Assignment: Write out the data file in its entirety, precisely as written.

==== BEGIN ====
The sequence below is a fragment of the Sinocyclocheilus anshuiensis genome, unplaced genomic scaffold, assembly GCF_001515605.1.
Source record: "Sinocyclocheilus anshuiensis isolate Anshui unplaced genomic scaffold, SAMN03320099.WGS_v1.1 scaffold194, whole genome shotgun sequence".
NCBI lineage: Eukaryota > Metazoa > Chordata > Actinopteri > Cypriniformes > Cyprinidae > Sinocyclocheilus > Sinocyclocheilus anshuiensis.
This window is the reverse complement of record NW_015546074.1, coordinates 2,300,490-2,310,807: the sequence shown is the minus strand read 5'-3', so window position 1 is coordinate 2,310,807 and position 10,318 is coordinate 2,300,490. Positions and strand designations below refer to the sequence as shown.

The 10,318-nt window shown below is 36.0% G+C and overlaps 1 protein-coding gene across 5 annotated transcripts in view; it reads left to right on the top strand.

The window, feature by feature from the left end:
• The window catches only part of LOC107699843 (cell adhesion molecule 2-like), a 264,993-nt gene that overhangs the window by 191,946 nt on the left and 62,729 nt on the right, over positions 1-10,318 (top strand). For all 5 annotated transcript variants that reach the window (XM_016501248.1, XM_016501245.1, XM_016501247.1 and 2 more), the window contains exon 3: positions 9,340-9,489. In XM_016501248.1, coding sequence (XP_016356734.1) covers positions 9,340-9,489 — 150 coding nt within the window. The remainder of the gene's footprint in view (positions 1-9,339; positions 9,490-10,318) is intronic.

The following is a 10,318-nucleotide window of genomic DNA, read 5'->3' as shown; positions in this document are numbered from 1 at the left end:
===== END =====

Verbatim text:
The sequence below is a fragment of the Sinocyclocheilus anshuiensis genome, unplaced genomic scaffold, assembly GCF_001515605.1.
Source record: "Sinocyclocheilus anshuiensis isolate Anshui unplaced genomic scaffold, SAMN03320099.WGS_v1.1 scaffold194, whole genome shotgun sequence".
NCBI lineage: Eukaryota > Metazoa > Chordata > Actinopteri > Cypriniformes > Cyprinidae > Sinocyclocheilus > Sinocyclocheilus anshuiensis.
This window is the reverse complement of record NW_015546074.1, coordinates 2,300,490-2,310,807: the sequence shown is the minus strand read 5'-3', so window position 1 is coordinate 2,310,807 and position 10,318 is coordinate 2,300,490. Positions and strand designations below refer to the sequence as shown.

The 10,318-nt window shown below is 36.0% G+C and overlaps 1 protein-coding gene across 5 annotated transcripts in view; it reads left to right on the top strand.

The window, feature by feature from the left end:
• The window catches only part of LOC107699843 (cell adhesion molecule 2-like), a 264,993-nt gene that overhangs the window by 191,946 nt on the left and 62,729 nt on the right, over positions 1-10,318 (top strand). For all 5 annotated transcript variants that reach the window (XM_016501248.1, XM_016501245.1, XM_016501247.1 and 2 more), the window contains exon 3: positions 9,340-9,489. In XM_016501248.1, coding sequence (XP_016356734.1) covers positions 9,340-9,489 — 150 coding nt within the window. The remainder of the gene's footprint in view (positions 1-9,339; positions 9,490-10,318) is intronic.

The following is a 10,318-nucleotide window of genomic DNA, read 5'->3' as shown; positions in this document are numbered from 1 at the left end: